- Being altruistic helps relieve pain
- Helping others makes one happier
Researchers from different Chinese Universities did a study explaining why people would go out of their way to help others.
The study was published in the Proceedings of the National Academy of Sciences (PNAS) and revealed that some people are willing to be altruistic at their own expense.
“For centuries, scientists have pondered why people would incur personal costs to help others and the implications for the performers themselves. While most previous studies have suggested that those who perform altruistic actions receive direct or indirect benefits that could compensate for their cost in the future, we offer another take on how this could be understood.”
Researchers mentioned that helping others unconditionally actually helps with relieving pain.
“Acting altruistically relieved not only acutely-induced physical pain among healthy adults, but also chronic pain among cancer patients.”
The study had two different respondents. One set of respondents were those who donated blood to earthquake victims, while the other group had blood extracted from them for regular tests.
Those who were donating to earthquake victims had bigger needles inserted in them and had more blood extracted but felt less pain compared to the other group.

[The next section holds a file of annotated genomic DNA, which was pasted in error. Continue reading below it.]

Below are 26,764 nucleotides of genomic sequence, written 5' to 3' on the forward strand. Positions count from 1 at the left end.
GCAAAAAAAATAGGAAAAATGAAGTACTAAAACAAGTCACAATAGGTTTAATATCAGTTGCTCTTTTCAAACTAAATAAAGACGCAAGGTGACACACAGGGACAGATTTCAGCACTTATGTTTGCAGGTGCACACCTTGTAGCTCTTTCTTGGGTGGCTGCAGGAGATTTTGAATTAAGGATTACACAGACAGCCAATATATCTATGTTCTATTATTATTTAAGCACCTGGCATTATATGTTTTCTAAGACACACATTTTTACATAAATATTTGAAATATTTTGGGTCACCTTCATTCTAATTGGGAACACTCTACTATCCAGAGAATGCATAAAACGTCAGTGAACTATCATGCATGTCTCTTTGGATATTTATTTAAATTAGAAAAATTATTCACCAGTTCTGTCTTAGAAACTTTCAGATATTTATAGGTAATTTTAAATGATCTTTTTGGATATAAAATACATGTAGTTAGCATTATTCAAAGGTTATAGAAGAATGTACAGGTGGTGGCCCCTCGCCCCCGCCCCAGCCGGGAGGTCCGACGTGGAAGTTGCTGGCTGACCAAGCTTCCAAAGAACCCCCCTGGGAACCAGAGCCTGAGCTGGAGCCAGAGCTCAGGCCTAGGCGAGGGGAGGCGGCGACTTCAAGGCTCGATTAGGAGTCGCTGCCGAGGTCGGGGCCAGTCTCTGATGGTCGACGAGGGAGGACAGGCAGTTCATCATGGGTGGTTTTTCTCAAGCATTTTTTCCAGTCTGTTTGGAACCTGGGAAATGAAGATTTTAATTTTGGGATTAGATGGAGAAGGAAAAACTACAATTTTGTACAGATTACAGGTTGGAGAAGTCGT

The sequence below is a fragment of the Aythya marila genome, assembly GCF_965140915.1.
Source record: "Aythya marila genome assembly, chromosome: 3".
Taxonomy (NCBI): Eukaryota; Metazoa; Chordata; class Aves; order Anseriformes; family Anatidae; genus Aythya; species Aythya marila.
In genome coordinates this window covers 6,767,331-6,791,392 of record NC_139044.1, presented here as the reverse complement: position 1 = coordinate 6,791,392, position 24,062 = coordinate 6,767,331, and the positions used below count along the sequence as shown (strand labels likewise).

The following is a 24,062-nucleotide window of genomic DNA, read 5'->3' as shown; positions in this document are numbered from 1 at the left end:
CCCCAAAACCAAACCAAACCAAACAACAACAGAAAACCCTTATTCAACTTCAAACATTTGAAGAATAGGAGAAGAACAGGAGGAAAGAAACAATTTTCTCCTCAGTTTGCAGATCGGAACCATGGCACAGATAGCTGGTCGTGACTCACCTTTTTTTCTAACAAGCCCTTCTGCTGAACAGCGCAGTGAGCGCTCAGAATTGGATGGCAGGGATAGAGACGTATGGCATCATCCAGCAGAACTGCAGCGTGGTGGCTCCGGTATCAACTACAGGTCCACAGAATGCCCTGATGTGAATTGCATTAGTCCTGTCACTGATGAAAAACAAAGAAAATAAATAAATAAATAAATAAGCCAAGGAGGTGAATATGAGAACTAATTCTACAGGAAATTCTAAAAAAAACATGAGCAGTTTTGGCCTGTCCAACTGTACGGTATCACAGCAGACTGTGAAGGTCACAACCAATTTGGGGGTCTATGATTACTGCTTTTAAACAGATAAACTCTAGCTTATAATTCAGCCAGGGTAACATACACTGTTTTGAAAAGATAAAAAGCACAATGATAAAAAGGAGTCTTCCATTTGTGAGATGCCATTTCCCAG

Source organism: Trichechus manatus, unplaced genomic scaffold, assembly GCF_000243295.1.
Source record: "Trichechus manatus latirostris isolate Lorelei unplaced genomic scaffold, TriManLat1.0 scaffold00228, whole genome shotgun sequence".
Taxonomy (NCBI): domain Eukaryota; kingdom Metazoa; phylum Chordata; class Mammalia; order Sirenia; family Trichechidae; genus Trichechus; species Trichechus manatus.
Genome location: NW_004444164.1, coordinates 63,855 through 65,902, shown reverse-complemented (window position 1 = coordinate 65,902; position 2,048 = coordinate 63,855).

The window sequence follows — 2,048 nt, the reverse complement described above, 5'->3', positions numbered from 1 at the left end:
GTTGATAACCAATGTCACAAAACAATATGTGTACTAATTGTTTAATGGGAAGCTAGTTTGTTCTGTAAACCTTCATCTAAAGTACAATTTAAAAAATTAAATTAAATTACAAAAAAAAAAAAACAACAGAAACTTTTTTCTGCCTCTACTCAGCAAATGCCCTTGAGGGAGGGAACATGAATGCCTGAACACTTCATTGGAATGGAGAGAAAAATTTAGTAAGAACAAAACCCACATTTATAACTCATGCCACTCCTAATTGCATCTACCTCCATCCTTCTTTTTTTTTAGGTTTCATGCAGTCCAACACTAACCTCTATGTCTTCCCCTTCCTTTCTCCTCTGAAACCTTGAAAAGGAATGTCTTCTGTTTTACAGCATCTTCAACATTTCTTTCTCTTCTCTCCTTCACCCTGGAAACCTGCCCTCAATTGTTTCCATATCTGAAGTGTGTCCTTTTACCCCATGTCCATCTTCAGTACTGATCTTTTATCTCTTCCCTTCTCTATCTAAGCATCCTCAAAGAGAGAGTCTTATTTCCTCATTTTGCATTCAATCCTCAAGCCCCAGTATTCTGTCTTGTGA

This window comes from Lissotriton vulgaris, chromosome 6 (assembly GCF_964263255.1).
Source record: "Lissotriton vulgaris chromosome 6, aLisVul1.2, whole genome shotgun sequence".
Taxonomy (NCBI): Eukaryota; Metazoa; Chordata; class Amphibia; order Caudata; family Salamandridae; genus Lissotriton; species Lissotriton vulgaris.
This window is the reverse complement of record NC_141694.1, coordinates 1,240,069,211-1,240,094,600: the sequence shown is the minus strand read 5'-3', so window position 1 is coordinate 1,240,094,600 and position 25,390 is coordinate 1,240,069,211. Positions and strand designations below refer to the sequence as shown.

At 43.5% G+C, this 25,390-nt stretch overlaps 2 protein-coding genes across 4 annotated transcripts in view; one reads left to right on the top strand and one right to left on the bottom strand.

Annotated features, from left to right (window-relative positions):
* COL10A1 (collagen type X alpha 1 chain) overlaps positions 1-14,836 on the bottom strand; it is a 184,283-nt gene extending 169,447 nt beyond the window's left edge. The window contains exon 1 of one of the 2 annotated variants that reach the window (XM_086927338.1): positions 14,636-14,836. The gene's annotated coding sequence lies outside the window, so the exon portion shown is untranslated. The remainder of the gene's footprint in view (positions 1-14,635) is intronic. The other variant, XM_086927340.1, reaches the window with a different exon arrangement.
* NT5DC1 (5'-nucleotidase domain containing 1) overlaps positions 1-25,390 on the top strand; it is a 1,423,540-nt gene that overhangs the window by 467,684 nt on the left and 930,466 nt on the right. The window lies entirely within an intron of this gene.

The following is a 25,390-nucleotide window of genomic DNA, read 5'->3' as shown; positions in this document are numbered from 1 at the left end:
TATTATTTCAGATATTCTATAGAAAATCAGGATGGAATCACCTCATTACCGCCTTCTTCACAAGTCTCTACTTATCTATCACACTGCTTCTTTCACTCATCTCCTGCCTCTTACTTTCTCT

Another experiment was done with three groups. The altruistic group, non-altruistic, and the control group. The altruistic group volunteered to revise children’s books for migrant workers. Those who refused were placed in the non-altruistic group, while those who were from the control group were required to do so.
All respondents were then asked to put their hands in cold water and rate the pain that they felt every 15 seconds.
“In addition, 10 out of 86 participants (11.6%) persisted for the maximum length of time of 3 minutes and they were all in the altruistic group. These results suggest that people who had just performed altruistic behaviors perceived the same painful experience as less intense and were more tolerant of pain.”
Another test was done where the altruistic and non-altruistic groups were involved. One group was given 10 yuan which they would donate to the earthquake victims while the other group got the money just for themselves.
Tourniquets were applied to them and they rated their pain every 15 seconds. And to no one’s surprise, the altruistic group felt less pain. Cancer patients were also involved in another test. These respondents were asked to clean the public area for their ward mates. They were also asked to prepare nutritional diet plans. Altruistic people found that their pain lessened, along with their symptoms.
“Our research has revealed that in adverse situations, such as those that are physically threatening, acting altruistically can relieve unpleasant feelings, such as physical pain.”
“The finding that the incurrence of a personal cost to help others may buffer performers of altruistic acts from unpleasant conditions contributes to a more comprehensive understanding of human altruism,” the researchers added.